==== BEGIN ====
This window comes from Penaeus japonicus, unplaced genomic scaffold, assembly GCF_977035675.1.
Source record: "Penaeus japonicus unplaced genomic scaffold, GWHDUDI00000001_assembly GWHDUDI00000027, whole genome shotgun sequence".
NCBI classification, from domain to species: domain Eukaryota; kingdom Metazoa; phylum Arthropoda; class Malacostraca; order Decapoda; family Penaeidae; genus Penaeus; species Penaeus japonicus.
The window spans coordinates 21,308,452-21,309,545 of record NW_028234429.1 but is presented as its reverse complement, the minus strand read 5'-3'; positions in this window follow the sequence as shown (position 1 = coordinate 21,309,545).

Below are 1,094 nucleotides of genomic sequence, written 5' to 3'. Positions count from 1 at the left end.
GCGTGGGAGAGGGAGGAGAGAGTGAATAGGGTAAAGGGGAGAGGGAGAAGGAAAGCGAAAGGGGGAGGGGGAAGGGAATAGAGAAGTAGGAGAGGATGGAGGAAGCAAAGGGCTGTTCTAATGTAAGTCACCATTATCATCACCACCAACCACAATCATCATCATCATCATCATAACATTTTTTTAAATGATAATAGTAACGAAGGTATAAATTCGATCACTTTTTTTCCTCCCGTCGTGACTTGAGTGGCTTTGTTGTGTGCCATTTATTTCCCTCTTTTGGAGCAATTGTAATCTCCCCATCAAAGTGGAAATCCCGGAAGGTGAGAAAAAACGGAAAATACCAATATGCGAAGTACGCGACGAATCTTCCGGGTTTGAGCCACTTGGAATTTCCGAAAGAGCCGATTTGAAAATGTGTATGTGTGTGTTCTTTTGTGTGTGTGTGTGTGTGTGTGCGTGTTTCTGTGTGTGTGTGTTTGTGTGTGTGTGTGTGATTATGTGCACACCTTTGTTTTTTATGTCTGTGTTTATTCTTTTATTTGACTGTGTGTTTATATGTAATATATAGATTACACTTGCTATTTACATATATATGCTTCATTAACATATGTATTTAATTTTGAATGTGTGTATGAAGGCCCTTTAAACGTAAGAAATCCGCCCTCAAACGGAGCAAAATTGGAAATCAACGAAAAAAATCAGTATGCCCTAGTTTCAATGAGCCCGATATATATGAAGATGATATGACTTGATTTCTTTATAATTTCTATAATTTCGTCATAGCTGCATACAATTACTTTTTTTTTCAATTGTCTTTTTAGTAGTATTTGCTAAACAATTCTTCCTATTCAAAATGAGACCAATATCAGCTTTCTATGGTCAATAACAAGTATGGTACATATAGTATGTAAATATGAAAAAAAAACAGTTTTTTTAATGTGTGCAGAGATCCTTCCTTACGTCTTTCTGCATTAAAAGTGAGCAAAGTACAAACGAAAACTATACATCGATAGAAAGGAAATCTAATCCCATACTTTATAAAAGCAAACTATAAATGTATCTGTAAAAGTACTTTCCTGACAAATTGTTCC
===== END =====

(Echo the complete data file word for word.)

This window comes from Penaeus japonicus, unplaced genomic scaffold, assembly GCF_977035675.1.
Source record: "Penaeus japonicus unplaced genomic scaffold, GWHDUDI00000001_assembly GWHDUDI00000027, whole genome shotgun sequence".
NCBI classification, from domain to species: domain Eukaryota; kingdom Metazoa; phylum Arthropoda; class Malacostraca; order Decapoda; family Penaeidae; genus Penaeus; species Penaeus japonicus.
The window spans coordinates 21,308,452-21,309,545 of record NW_028234429.1 but is presented as its reverse complement, the minus strand read 5'-3'; positions in this window follow the sequence as shown (position 1 = coordinate 21,309,545).

Below are 1,094 nucleotides of genomic sequence, written 5' to 3'. Positions count from 1 at the left end.
GCGTGGGAGAGGGAGGAGAGAGTGAATAGGGTAAAGGGGAGAGGGAGAAGGAAAGCGAAAGGGGGAGGGGGAAGGGAATAGAGAAGTAGGAGAGGATGGAGGAAGCAAAGGGCTGTTCTAATGTAAGTCACCATTATCATCACCACCAACCACAATCATCATCATCATCATCATAACATTTTTTTAAATGATAATAGTAACGAAGGTATAAATTCGATCACTTTTTTTCCTCCCGTCGTGACTTGAGTGGCTTTGTTGTGTGCCATTTATTTCCCTCTTTTGGAGCAATTGTAATCTCCCCATCAAAGTGGAAATCCCGGAAGGTGAGAAAAAACGGAAAATACCAATATGCGAAGTACGCGACGAATCTTCCGGGTTTGAGCCACTTGGAATTTCCGAAAGAGCCGATTTGAAAATGTGTATGTGTGTGTTCTTTTGTGTGTGTGTGTGTGTGTGTGCGTGTTTCTGTGTGTGTGTGTTTGTGTGTGTGTGTGTGATTATGTGCACACCTTTGTTTTTTATGTCTGTGTTTATTCTTTTATTTGACTGTGTGTTTATATGTAATATATAGATTACACTTGCTATTTACATATATATGCTTCATTAACATATGTATTTAATTTTGAATGTGTGTATGAAGGCCCTTTAAACGTAAGAAATCCGCCCTCAAACGGAGCAAAATTGGAAATCAACGAAAAAAATCAGTATGCCCTAGTTTCAATGAGCCCGATATATATGAAGATGATATGACTTGATTTCTTTATAATTTCTATAATTTCGTCATAGCTGCATACAATTACTTTTTTTTTCAATTGTCTTTTTAGTAGTATTTGCTAAACAATTCTTCCTATTCAAAATGAGACCAATATCAGCTTTCTATGGTCAATAACAAGTATGGTACATATAGTATGTAAATATGAAAAAAAAACAGTTTTTTTAATGTGTGCAGAGATCCTTCCTTACGTCTTTCTGCATTAAAAGTGAGCAAAGTACAAACGAAAACTATACATCGATAGAAAGGAAATCTAATCCCATACTTTATAAAAGCAAACTATAAATGTATCTGTAAAAGTACTTTCCTGACAAATTGTTCC